Radiant Heat

Radiant Heat vs. Forced Air: What are the Differences for Portland Homeowners?

By October 17, 2021 No Comments

When homeowners look at potential heating options for their homes, the choices often come down to two: forced-air or radiant heat. Both offer different heating styles and the installation, general costs, and maintenance that come with it. How do you choose if you’re a homeowner considering new heating options for your new build or remodel?

How Radiant Heat Works Compared to Forced Air

Forced air is a system similar to how it sounds: units use air to heat a space, typically through central heating and built-in ductwork. The furnace is in a central location or a basement, and common models burn natural gas to produce the heat that warms the air (there are also electric furnace options).

Radiant heat relies on touch to transfer energy, and the heat is produced by electricity, hot water, or air. Direct touch transfers the heat to people and objects in a room via infrared radiation and is most effective when installed underneath a floor. The heat runs through cables installed in a uniform pattern.

Pros and Cons of Forced Air

These systems promote good circulation by moving air throughout the house, and they use an HVAC system that can both heat and cool with the installation of air conditioning. The constant circulation can improve air quality if the filter is changed regularly. (If the filter is not changed regularly, it can aggravate sinuses and those with sensitive allergies.)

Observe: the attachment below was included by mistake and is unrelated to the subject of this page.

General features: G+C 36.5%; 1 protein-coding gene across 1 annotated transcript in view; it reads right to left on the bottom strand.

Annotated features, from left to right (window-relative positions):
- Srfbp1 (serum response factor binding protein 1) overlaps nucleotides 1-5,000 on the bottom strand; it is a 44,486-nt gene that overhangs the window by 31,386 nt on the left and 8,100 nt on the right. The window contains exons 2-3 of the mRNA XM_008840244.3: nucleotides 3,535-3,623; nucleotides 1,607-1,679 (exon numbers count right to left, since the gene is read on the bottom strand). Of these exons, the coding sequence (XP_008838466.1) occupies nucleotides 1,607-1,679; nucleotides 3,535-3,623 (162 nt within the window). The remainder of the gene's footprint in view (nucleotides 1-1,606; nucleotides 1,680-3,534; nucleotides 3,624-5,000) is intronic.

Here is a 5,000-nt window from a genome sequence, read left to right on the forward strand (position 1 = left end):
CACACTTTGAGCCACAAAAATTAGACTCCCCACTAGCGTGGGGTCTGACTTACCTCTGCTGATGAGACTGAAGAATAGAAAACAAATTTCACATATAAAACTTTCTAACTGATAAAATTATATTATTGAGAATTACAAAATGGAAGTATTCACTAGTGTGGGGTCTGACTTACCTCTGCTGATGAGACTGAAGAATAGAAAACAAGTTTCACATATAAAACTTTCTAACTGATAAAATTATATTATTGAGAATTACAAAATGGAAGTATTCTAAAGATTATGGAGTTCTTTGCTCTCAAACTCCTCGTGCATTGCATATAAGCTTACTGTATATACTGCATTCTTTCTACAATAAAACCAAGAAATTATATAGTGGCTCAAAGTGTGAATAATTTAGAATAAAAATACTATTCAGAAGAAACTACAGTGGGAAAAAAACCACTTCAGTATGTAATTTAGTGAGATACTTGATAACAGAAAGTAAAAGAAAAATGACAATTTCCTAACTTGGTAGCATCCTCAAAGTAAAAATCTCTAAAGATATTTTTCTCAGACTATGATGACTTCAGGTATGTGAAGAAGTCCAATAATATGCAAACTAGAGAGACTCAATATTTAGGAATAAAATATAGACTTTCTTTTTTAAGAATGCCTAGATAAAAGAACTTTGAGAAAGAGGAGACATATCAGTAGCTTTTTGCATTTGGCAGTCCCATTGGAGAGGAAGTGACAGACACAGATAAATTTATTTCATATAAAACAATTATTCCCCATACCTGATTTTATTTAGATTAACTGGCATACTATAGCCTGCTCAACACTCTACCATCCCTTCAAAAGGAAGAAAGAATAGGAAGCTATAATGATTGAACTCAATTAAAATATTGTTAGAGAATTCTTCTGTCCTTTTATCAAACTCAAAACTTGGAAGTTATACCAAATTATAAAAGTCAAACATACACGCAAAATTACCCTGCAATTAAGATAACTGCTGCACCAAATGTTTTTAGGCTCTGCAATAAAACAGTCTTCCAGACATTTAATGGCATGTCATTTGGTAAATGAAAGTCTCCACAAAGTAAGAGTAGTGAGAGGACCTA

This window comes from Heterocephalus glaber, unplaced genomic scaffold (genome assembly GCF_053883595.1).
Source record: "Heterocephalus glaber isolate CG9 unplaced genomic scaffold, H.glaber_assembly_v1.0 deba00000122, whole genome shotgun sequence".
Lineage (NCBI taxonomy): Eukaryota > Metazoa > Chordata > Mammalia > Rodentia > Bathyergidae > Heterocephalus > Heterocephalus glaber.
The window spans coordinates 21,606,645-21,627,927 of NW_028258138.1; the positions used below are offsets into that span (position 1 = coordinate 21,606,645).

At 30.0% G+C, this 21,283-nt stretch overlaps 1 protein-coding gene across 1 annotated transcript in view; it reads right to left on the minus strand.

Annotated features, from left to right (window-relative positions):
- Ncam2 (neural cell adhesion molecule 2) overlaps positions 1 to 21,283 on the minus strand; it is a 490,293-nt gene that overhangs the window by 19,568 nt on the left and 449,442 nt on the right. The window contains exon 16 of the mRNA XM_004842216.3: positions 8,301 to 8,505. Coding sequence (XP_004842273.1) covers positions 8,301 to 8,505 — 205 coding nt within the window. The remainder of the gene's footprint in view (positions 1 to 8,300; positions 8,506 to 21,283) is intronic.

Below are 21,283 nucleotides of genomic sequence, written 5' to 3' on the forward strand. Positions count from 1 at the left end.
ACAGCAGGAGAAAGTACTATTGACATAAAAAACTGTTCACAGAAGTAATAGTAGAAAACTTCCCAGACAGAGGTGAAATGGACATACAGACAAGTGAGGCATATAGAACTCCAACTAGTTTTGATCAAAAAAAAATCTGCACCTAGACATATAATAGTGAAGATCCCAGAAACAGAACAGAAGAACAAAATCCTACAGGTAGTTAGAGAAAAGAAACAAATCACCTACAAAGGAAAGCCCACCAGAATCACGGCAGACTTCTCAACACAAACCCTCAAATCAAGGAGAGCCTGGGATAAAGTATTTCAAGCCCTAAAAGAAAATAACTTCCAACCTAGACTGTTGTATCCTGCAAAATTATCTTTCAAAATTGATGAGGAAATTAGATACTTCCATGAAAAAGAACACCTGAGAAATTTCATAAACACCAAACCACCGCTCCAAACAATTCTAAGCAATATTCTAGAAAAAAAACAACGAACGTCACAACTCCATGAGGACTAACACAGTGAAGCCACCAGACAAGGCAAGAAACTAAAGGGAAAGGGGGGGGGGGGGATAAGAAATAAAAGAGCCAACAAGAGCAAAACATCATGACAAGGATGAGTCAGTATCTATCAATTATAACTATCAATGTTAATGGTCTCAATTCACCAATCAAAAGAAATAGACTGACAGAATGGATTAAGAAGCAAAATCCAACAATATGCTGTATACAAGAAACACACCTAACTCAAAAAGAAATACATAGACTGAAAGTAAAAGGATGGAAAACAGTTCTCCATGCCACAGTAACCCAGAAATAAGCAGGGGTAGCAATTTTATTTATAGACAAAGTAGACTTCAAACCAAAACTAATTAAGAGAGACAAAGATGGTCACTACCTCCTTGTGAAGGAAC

The biggest downside is that these systems are prone to significant heat loss. Since the air has to travel through so many ducts and pathways, there’s ample opportunity to lose that precious heat along the way.

Pros and Cons of Radiant Heat

Radiant heat uses the efficient science of rising heat. It can add supplemental heat to cover rooms and runs quietly while using substantially less energy. The heating tends to be much more uniform and even with less loss opportunity than forced air.

The upfront cost of radiant heat is higher, and it does only provide heat, but over time that cost is mitigated by the energy savings.

 

Call the professionals at The Earth Heating today if you have more questions about the comparisons between forced air and radiant heat. Portland-area homeowners have trusted the company for more than a decade with their heating needs. Call (503) 788-7777 to learn more.